Court awards condo owners more than $200,000 after 6-year battle. But it’s not over…

·  Cracks forming


·  Water Seeping


·  Paint peeling


Court awards condo owners more than $200,000 after 6-year battle. But it’s not over…


WATER from the common roof had seeped into the walls of the two condominium units.


By Arul John



25 April 2008


WATER from the common roof had seeped into the walls of the two condominium units.


The paint was peeling, the walls were stained and cracks were appearing.


The damage in one unit was so bad that the tenant ended her rental agreement and moved out.


A married couple who own the two apartments at Harbour View Towers took the management corporation (MC) to court when the problem persisted after their complaints.


Mr Cheng Fu Zay and Madam Lai Foong Har sued for damages such as loss of rental income, surveyors and valuers’ fees and assessment costs.


After a six-year tug-of-war, the couple were awarded more than $200,000 in damages last week.


The couple’s units – one on the 29th storey and another on the 30th in the same block – were rented out.


The couple discovered that water had seeped into the walls of both apartments because the common roof was poorly waterproofed, court documents stated, but it is not known when they discovered them.


The waterproofing contractor, Scott Vickers Engineering (SV), had given a 10-year warranty on the common roof. The condo was built in 1994.




Mr Cheng and Madam Lai filed a claim against the MC in March 2002 – two years before the waterproofing warranty expired.


They wanted the MC to waterproof the roof again and claimed damages.


At first, both sides tried mediation. But after 1 1/2 years, they were still in a deadlock.


In July 2005, the case ended up in the Subordinate Courts, with the waterproofing contractor named as a third party.


Both the MC and the waterproofing contractor admitted that the couple were liable to claim.


The MC then sued SV to re-waterproof the roof, which the latter finally did in November that year.


In April last year, the court ordered the MC to pay the couple damages of more than $300,000, which included loss of rental income of more than $200,000.




But the MC felt it should not have to pay and appealed.


Mr Cheng and Madam Lai also appealed to the Subordinate Courts for a higher amount for their 29th-storey unit, for which they were originally awarded about $125,500.


The judge dismissed their appeal and ruled that they were not entitled to claim for loss of rental income.


The MC was ordered to pay them only about $16,000 for both units combined, excluding interest.




The MC agreed to pay this amount, but the couple appealed to the High Court last September.


They wanted to reclaim the earlier award of close to $100,000 for the loss of rental income for their 30th-storey unit, where the tenant moved out because of its condition.


They also wanted an extra of some $430,000 for the loss of rental income for the other unit, repair costs to both units, surveyors’ and valuers’ fees and interest.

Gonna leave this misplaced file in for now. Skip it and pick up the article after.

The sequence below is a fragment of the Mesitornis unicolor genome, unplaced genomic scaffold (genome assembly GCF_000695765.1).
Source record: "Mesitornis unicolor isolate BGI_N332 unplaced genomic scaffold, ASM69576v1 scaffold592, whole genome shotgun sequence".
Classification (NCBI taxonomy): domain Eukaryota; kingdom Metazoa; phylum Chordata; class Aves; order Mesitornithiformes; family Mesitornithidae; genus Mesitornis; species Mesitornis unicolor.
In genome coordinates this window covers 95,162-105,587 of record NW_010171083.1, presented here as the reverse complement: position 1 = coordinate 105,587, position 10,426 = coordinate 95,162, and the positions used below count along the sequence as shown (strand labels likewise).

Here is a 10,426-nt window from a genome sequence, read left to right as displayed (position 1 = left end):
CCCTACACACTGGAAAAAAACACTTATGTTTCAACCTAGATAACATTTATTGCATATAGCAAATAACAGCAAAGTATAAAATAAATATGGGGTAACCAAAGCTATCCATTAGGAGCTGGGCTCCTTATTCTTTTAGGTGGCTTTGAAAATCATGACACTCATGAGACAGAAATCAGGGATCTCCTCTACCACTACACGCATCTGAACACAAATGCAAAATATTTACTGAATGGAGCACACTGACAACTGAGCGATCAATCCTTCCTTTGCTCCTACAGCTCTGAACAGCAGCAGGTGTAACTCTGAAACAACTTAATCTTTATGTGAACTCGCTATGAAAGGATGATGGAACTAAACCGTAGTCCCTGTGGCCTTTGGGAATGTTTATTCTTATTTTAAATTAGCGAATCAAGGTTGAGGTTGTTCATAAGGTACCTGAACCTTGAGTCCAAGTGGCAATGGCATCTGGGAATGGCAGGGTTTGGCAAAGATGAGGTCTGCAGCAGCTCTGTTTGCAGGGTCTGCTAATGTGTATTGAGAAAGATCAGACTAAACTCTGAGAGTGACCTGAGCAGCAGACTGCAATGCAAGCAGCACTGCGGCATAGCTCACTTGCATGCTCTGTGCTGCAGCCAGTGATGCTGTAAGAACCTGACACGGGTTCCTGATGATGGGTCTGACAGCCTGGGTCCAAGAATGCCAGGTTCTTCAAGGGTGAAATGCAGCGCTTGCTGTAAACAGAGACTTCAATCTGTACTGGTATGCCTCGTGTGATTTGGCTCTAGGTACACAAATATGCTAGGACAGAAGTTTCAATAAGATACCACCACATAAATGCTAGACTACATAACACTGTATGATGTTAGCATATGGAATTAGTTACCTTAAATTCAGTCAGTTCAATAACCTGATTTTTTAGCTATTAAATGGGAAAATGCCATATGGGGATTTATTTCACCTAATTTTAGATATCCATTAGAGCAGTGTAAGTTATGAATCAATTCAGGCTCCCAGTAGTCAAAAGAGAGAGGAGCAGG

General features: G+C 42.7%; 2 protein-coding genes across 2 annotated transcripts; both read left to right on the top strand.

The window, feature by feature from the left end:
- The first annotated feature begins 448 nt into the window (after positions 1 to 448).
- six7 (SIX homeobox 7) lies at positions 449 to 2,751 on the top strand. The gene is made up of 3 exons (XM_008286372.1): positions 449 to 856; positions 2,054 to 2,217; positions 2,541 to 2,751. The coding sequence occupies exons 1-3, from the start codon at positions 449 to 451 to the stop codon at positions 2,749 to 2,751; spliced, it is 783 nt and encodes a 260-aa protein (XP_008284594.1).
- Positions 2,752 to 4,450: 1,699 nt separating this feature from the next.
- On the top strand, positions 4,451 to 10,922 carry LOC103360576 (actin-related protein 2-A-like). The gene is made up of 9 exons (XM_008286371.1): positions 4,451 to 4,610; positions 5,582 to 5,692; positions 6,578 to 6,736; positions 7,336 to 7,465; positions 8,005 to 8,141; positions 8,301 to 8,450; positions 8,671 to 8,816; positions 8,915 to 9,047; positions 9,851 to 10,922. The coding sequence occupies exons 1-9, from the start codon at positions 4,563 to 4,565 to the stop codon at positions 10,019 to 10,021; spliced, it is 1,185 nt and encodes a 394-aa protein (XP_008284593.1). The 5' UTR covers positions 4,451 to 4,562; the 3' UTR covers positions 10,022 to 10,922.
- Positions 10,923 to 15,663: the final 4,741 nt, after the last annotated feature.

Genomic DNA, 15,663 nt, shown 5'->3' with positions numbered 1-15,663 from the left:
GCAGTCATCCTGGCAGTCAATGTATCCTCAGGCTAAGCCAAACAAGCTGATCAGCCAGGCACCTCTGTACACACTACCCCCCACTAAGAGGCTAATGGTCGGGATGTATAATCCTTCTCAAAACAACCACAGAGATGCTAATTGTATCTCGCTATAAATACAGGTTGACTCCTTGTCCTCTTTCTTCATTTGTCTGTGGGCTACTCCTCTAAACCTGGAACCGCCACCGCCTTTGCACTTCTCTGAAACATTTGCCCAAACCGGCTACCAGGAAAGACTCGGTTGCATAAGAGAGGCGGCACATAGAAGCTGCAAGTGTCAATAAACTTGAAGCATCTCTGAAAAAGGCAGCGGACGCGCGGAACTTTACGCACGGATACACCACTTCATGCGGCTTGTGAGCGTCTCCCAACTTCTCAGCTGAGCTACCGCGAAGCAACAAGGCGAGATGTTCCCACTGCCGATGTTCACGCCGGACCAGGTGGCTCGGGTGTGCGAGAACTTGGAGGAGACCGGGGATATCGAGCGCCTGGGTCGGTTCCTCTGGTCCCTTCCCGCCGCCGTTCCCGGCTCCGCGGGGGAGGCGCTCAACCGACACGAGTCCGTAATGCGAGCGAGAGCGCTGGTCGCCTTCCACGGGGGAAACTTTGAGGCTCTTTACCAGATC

Last week, the High Court ruled that the couple’s claim for loss of rental income was reasonable.


Justice Woo Bih Li said that the damage made the 30-storey unit ‘uninhabitable’.


The leakage had caused the staining, peeling, cracking and discolouration of the walls in three bedrooms, the living and dining rooms and the common toilet.


So much so the tenant was forced to terminate her rental agreement in January 2003. She had earlier sent two letters of complaint to the MC.


For the 29th-storey unit, the water that leaked into it had stained and discoloured the ceiling board and walls in one bedroom, and also damaged its doorframe.


But, Justice Woo added, the damage in this unit was not as bad. It was still in liveable condition and the tenant ended his tenancy because he had been posted overseas.


Justice Woo also noted that since the MC had re-waterproofed the common roof in November 2005, the earlier award for loss of rental income should be reduced.


The owners had earlier claimed they did not know about the re-waterproofing work until April 2006. So they did not rent out the units until after August that year as a water-flooding test had to be conducted first before the units could be rented out.


Justice Woo eventually awarded the couple about $170,000 for loss of rental income, about $14,000 for repair costs and surveyors’ and valuers’ fees, and $70,000 in assessment costs and interests.


On the MC’s argument that the couple should not be compensated for loss of rental income, Justice Woo said the issue was whether the units could have been rented to paying tenants and if the owners could have got a rental sum at the full market rate.


He said: ‘The MC had only itself to blame. It knew about the water seepage problem and that its own expert(s)… had recommended that the common roof be re-waterproofed.’


Instead, the MC had relied on its contractor and the warranty conditions to take remedial action, but there were delays.




The MC is appealing against the decision.


Mr Cheng and Madam Lai declined comment when contacted by The NewPaper.


Source: The New Paper

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